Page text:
In the midst of all this I heard about some kid seeing his mommy kissing Santa Claus. Imagine something like that happening when everyone is expected to be on their best behavior. It was enough to drive a kid to distraction.

Right after that, we had to practice for the Christmas pageant and get into a solemn state worthy of Our Lord. I tried. However, even with the best intentions I never managed to behave well enough to be considered for the part of Mary. I did manage to be a pretty good sheep once and from that success I moved up to play a well disguised wise man the following year.

As I look back on those innocent years, I realize that as adults we feel the same pressure to be good, to answer to more than one standard at the same time. We grow distracted and fail to see Him in the stars, the morning sun, or the loving eyes of our spouse. We no longer notice the prayer in a child’s laugh or a loved one’s crooked smile. It’s because of times like these that God reminds us to think of others.

It is through Him that we opened our hearts long ago and created a joyful old elf to carry His message. That is why God and Santa look alike to an innocent little girl trying her best to prepare for when the time comes to check that list. Faith comes in many forms but always at the heart of it is a message to try to do your best, to appreciate the gifts that life offers and share our love with family and our community.

Now when people complain about how commercial the season has become, how gifts and parties have taken over, I smile and look into the face of Santa, and I see Him there, smiling back at me with all the love a father holds for a child trying hard to be good.

Merry Christmas Caregivers!

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Thunderclap Goal Reached. Thank You!

Thank you everyone who signed on to support my Thunderclap campaign, Family Caregiver Tells All.  Yesterday the campaign reached the required 100 supporters.

On December 21st a message will be sent to 45,296 people telling them about Confessions of an Imperfect Caregiver and help raise awareness of what it’s really like to be a family caregiver.

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Brother Where Art Thou?

Questions Caregivers Would Ask  Family Members If They Dared

Why aren’t you here more often? What gives you the right to question and demand answers about how diminished he’s become when you only come by once or twice a year?

Why don’t you call once week or even once a month if you’re concerned?

What? You’re leaving on vacation and will be gone for three weeks? I haven’t had a vacation, or even a day off, in five years. Hell, an hour to myself would be a treat.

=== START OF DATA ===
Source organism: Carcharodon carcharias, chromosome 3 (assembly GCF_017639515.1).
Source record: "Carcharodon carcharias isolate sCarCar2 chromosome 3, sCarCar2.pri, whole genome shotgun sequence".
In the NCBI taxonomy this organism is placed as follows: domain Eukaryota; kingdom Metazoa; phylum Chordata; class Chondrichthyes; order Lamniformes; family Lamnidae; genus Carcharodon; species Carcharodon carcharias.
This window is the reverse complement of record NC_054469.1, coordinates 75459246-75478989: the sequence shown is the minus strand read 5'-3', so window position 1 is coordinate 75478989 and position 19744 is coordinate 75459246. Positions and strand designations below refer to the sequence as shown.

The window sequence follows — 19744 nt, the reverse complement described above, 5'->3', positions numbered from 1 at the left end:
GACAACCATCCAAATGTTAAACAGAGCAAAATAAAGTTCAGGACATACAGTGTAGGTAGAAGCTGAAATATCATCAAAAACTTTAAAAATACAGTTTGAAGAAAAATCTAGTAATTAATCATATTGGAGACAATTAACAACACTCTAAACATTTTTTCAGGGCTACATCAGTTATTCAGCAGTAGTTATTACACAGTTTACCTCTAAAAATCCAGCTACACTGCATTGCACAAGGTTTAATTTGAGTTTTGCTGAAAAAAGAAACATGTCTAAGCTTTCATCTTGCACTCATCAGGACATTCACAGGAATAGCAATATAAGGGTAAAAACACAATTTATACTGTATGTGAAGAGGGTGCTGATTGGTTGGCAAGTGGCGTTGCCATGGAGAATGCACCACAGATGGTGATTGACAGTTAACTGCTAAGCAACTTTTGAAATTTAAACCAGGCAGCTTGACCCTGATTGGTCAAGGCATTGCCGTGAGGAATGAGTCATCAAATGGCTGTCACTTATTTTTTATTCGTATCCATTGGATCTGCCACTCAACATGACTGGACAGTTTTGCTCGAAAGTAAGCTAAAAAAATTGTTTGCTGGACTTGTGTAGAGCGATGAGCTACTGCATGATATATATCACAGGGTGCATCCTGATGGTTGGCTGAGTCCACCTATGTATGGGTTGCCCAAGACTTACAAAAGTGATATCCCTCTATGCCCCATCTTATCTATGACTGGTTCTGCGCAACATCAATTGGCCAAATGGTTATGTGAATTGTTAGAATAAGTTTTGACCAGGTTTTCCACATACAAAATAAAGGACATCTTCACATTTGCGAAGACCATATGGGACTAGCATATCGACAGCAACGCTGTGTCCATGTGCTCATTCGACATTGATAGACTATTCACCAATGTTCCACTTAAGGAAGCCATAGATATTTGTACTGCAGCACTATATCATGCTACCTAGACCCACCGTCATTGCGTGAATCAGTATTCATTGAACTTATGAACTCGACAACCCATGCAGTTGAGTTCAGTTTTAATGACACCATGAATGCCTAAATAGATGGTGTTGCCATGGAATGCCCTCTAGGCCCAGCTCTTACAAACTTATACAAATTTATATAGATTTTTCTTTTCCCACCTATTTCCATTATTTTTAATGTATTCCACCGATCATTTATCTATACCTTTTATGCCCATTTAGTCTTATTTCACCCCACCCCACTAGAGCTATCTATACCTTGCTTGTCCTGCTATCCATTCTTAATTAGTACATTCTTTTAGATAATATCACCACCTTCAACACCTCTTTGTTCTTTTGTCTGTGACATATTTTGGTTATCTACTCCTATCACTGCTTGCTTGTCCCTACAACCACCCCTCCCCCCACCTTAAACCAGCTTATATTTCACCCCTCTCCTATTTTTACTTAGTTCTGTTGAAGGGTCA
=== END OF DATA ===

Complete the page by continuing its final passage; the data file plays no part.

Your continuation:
How is he? What do you mean, how is he? He’s sick. He has dementia and Parkinson’s disease. He can’t swallow anything but pureed food. He forgets where he is. He forgets who we are. He’s failing fast. You should stop by and see him before you go away. Will you?

You have too much to do to get ready for your trip? You’ll call when you get back? If he needs anything while you’re gone give you  want me to a call on your cell phone?”

And if I call what will you do? Will you interrupt your trip? Will you come home early to care for him? We both know the answer to that. You already paid for the hotel. There will be a big fee for changing your airline tickets. It doesn’t make sense to rush back when there is nothing you can do for him.

There’s nothing you can do for him or nothing you choose to do for him? Where are you when he misses you? Where are you when he’s in the hospital again? Where are you when he’s tired of dealing with me and we both need a break?

Where are you when the sun goes down and he gets combative?

Where are you in the middle of the night when he sets off the bed alarm every few minutes from dusk to dawn?

Where are you when the doctor asks is there is anyone else to help care for him because it’s clear the stress is taking a huge toll my health?

Where are you when refuses food and drink? Where are you when he takes his last breath?

Brother Where Art Thou?

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Brother where art thou and where will you be when I can’t do this anymore?


Thunderclap to Increase Awareness of Caregiving

I am starting an online Thunderclap campaign to raise awareness of my book Confessions of an Imperfect Caregiver and I need your help to garner 100 supporters by noon on Dec. 21st.

What is Thunderclap? It’s a platform that allows people to pledge a Facebook message or Tweet message that is concentrated and unleashed all at the same time. Think of it as a massive flash mob on social media. It is completely safe and will post exactly one message on your behalf.

It takes about 5 seconds and here’s all there is to it. Click on the link  and you will see a message asking you to click on a tab to support me via Facebook, Twitter, or Tumbler. Choose one or all of them and you are done.

Please share this message with your friends and family and ask them to support me too.

Please support me in promoting the Thunderclap Flash for Family Caregiver Tells All  to  help increase awareness of my book, Confessions of an Imperfect Caregiver, The link is   My time will be at noon on Dec. 21st, but only if I get 100 people to sign in to the link and support me. Thank you everyone!